“Kistefos has a strong investment portfolio in Norway and Europe, including companies delivering financial services. We see huge potential in Asian markets, and Surer has shown the ability to capitalize on the trend of digital transformation in the insurance industry in the region,” Bengt Rem, CEO of Kistefos, said. 

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AI is helping to quantify enzyme activity – Phys.org

AI helping to quantify enzyme activity
Schematic presentation of the prediction process for Michaelis constants of enzymes using deep learning methods. Credit: HHU / Swastik Mishra

Without enzymes, an organism would not be able to survive. It is these biocatalysts that facilitate a whole range of chemical reactions, producing the building blocks of the cells. Enzymes are also used widely in biotechnology and in our households, where they are used in detergents, for example.

To describe facilitated by enzymes, scientists refer to what is known as the Michaelis-Menten equation. The equation describes the rate of an enzymatic reaction depending on the concentration of the —which is transformed into the end products during the reaction. A central factor in this equation is the “Michaelis constant,” which characterizes the enzyme’s affinity for its substrate.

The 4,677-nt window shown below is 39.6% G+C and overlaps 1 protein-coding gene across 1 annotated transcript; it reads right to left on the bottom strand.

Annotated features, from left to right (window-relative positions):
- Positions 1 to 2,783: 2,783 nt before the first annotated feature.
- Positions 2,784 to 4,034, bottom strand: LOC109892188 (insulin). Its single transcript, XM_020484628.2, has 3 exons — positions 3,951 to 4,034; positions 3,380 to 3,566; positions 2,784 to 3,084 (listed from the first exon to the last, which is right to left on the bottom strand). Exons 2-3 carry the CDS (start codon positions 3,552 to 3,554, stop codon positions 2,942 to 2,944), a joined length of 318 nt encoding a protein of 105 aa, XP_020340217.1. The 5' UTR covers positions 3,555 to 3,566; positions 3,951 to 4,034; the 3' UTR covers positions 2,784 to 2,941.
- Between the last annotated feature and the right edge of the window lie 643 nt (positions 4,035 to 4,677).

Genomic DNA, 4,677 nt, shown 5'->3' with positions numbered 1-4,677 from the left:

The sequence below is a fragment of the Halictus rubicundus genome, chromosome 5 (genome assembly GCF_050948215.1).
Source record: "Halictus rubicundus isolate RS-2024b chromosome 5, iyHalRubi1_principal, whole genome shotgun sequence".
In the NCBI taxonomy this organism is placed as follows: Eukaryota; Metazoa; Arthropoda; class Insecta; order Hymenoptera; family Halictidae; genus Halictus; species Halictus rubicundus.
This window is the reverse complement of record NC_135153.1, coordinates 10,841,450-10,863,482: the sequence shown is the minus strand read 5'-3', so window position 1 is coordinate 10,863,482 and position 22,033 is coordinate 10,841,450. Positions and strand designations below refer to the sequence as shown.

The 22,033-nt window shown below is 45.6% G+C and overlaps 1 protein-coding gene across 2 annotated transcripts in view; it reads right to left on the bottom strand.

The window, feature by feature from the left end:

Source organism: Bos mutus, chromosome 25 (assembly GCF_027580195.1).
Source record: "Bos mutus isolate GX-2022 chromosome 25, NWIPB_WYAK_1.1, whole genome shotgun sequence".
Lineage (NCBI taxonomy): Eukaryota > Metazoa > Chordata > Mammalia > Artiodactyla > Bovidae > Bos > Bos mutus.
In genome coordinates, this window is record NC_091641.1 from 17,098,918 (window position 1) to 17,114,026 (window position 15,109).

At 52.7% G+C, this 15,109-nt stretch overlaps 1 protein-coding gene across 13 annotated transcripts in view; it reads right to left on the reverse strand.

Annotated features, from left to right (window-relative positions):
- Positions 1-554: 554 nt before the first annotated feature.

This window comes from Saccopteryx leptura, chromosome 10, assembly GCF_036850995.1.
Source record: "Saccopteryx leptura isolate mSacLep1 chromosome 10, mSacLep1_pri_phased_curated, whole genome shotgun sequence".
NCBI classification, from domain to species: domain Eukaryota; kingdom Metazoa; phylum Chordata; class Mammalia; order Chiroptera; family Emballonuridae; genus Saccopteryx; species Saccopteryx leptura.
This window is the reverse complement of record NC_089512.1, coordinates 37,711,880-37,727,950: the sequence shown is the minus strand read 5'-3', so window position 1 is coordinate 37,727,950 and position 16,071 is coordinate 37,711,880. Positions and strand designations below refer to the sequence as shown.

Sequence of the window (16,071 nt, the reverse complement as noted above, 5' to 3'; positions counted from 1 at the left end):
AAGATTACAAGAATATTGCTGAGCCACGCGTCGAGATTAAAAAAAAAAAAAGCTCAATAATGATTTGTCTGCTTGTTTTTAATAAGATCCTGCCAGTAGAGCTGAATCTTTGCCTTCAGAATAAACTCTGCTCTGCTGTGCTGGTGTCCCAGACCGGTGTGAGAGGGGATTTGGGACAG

It takes a great deal of time and effort to measure this constant in a lab. As a result, experimental estimates of these constants exist for only a minority of enzymes. A team of researchers from the HHU Institute of Computational Cell Biology and Chalmers University of Technology in Stockholm has now chosen a different approach to predict the Michaelis constants from the structures of the substrates and enzymes using AI.